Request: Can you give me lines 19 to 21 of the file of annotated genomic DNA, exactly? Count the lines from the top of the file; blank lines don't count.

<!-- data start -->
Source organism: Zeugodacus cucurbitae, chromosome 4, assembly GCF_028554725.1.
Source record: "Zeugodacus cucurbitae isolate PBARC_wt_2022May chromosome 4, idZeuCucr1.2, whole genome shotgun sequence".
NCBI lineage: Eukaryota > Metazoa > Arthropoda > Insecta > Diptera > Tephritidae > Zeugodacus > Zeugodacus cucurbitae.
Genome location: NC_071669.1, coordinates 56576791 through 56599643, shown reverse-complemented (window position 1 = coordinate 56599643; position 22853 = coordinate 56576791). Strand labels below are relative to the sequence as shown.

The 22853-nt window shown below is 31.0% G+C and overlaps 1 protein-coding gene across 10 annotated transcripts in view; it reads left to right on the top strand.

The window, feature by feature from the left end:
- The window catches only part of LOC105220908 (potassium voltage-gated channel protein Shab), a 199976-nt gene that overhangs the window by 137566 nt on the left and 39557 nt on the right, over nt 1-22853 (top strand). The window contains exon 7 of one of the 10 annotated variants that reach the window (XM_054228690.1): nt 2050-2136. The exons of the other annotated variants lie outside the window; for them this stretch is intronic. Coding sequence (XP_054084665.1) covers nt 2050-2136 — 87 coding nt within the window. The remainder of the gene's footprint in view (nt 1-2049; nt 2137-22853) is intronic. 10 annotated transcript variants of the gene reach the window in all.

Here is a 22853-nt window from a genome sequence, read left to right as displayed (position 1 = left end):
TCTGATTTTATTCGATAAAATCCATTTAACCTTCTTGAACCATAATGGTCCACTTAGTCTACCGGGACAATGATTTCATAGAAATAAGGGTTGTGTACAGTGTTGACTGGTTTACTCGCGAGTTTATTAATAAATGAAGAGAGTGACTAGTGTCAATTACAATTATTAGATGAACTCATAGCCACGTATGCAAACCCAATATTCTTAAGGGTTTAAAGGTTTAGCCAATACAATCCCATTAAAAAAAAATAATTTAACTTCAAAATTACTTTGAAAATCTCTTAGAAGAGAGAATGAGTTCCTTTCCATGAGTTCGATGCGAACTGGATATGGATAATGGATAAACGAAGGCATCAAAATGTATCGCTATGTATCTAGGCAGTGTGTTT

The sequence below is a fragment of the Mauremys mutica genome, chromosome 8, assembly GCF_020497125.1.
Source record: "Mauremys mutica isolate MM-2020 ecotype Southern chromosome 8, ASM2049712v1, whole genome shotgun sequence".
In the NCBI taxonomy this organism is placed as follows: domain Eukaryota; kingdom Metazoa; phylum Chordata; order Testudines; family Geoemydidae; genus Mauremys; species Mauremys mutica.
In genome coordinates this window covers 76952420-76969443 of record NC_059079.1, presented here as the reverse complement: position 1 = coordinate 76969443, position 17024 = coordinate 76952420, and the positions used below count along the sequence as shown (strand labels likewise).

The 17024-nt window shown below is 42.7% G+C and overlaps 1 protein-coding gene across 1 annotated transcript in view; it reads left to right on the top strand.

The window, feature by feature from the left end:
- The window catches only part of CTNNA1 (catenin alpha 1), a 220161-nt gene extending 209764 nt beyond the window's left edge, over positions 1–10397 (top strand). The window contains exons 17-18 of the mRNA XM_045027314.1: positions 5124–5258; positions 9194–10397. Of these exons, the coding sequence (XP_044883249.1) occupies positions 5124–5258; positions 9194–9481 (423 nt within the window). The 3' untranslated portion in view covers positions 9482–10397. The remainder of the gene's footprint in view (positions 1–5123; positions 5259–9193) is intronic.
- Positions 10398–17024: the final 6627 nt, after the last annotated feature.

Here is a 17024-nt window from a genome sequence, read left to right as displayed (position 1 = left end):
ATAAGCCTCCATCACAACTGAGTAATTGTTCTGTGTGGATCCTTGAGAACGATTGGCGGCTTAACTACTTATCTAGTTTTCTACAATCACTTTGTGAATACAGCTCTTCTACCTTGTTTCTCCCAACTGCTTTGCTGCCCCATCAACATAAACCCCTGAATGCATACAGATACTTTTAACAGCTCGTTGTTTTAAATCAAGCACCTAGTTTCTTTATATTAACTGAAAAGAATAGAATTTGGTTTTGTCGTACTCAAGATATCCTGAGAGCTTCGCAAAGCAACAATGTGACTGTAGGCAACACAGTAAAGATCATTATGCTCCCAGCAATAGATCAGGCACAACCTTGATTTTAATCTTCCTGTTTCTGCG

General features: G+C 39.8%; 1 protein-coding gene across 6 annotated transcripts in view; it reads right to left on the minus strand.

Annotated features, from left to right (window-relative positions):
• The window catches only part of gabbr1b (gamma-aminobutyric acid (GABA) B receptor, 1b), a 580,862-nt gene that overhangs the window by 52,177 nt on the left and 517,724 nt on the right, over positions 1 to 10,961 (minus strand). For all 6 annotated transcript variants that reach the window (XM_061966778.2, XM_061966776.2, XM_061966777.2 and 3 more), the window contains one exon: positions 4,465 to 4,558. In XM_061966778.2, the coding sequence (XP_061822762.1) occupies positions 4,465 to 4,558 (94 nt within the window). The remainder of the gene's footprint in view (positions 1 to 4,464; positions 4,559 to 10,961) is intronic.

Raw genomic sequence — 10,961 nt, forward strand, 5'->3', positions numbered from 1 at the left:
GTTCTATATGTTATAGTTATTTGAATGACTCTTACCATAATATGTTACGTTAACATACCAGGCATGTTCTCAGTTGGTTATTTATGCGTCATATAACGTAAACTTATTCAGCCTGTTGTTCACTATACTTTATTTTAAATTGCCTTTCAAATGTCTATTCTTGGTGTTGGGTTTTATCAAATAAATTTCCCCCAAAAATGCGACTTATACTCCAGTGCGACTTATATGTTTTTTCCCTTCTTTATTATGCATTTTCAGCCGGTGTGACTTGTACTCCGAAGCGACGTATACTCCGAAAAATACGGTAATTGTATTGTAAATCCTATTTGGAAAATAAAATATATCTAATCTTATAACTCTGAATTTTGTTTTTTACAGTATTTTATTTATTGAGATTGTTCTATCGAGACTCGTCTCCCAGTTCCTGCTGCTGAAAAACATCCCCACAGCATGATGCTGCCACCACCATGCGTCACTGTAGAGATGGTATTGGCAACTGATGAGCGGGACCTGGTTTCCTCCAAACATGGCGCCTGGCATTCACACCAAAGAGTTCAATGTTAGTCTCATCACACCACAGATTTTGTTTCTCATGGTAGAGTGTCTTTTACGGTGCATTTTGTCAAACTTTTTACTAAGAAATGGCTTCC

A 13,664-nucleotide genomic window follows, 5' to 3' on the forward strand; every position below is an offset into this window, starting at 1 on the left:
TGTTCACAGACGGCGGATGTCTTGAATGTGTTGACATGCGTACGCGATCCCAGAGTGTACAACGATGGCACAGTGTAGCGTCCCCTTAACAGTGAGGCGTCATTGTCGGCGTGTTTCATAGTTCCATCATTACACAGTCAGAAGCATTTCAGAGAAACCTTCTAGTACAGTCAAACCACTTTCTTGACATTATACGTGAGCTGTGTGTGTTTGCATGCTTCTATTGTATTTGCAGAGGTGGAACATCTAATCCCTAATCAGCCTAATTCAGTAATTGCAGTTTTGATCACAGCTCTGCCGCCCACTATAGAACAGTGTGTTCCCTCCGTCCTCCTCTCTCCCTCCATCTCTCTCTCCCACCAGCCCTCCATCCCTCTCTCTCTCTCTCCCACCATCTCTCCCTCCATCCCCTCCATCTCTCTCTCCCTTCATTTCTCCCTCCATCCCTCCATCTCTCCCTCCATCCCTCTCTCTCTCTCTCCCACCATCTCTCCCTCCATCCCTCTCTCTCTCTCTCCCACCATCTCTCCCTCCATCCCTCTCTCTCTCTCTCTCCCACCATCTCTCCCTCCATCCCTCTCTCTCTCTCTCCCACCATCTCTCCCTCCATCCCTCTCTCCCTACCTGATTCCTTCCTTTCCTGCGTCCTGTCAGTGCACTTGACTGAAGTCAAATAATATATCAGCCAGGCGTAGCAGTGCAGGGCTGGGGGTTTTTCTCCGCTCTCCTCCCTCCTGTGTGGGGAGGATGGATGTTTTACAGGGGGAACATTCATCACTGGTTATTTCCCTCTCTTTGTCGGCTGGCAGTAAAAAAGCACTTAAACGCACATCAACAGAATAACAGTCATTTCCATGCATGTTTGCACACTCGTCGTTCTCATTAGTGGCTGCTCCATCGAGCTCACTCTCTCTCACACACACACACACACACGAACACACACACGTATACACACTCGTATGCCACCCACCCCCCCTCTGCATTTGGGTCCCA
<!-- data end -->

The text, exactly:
ATAAGCCTCCATCACAACTGAGTAATTGTTCTGTGTGGATCCTTGAGAACGATTGGCGGCTTAACTACTTATCTAGTTTTCTACAATCACTTTGTGAATACAGCTCTTCTACCTTGTTTCTCCCAACTGCTTTGCTGCCCCATCAACATAAACCCCTGAATGCATACAGATACTTTTAACAGCTCGTTGTTTTAAATCAAGCACCTAGTTTCTTTATATTAACTGAAAAGAATAGAATTTGGTTTTGTCGTACTCAAGATATCCTGAGAGCTTCGCAAAGCAACAATGTGACTGTAGGCAACACAGTAAAGATCATTATGCTCCCAGCAATAGATCAGGCACAACCTTGATTTTAATCTTCCTGTTTCTGCG

General features: G+C 39.8%; 1 protein-coding gene across 6 annotated transcripts in view; it reads right to left on the minus strand.

Annotated features, from left to right (window-relative positions):